Friday, January 06, 2006

Trust Visibility

Long before I joined ThoughtWorks I wrote a Data Access framework with a very simple public interface. The entry point to the framework was a IDataManager interface that contained Save(..), Delete(..), and Find(..). The framework was composed of several collaborating classes, but only the IDataManager interface was public. I designed the code this way because of fear. I was afraid that if I gave developers the rope, they would hang themselves.

During the development of this framework I came up with the idea of Accessing Private Members using conditional compilation. While interviewing with ThoughtWorks I briefly discussed this situation with Greg Warren. He suggested (but did not take credit for the idea) using a correctly scoped interface and making the methods of the concrete classes public. At the time, this sounded like a large risk. I didn't trust the other team members enough to give them that option.

Since joining ThoughtWorks, my opinion has completely changed. I now subscribe to the idea that a language should only have public and protected access (which I first heard from Zak Tamsen). So many language constructs are designed to protect us from ourselves that we often tie our own hands together. I'd prefer to have the rope and see what I can do with it. However, I strongly believe that I changed my mind based on the fact that I now trust the team I am working with. Because of this trust I don't feel I need to tie their hands together. And, with untied hands, my teammates produce some pretty brilliant ideas.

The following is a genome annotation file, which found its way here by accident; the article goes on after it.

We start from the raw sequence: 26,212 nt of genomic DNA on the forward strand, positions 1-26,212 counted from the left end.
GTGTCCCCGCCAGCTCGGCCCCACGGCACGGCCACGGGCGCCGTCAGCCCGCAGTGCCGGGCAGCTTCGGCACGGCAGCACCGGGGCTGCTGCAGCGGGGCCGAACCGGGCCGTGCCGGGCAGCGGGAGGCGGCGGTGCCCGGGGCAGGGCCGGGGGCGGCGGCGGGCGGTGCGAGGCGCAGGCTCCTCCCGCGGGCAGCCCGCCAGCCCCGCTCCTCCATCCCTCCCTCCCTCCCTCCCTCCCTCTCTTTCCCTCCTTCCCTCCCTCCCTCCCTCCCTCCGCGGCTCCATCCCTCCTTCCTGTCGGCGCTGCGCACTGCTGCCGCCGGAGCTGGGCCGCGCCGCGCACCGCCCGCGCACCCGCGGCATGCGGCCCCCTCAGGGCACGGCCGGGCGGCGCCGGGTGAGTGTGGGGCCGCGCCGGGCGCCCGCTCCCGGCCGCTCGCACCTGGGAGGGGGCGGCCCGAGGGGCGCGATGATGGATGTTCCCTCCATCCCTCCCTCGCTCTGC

To me, this proves once again that People Matter Most.

1 comment:

  1. Anonymous6:00 AM

    It seems to me that an important use of visibility is in the documentation of a class. I like to know that the designer has created the class to be used through its public methods and properties. When a class has had some or all of its private members made public - solely for the purpose of testing them - you lose this information about how the class was intended to be used. Unless, of course, the designer decorates each member with comments saying whether it is meant to be used or not.

    Also, where a set of classes are compiled into a DLL for distribution to end users, it presents a risk if an enterprising developer can reference your DLL and start to drive its private methods from his own program.

    What would be great would be a compiler mode that made all private members public for testing, with perhaps attributes to override this member by member where it caused a problem.


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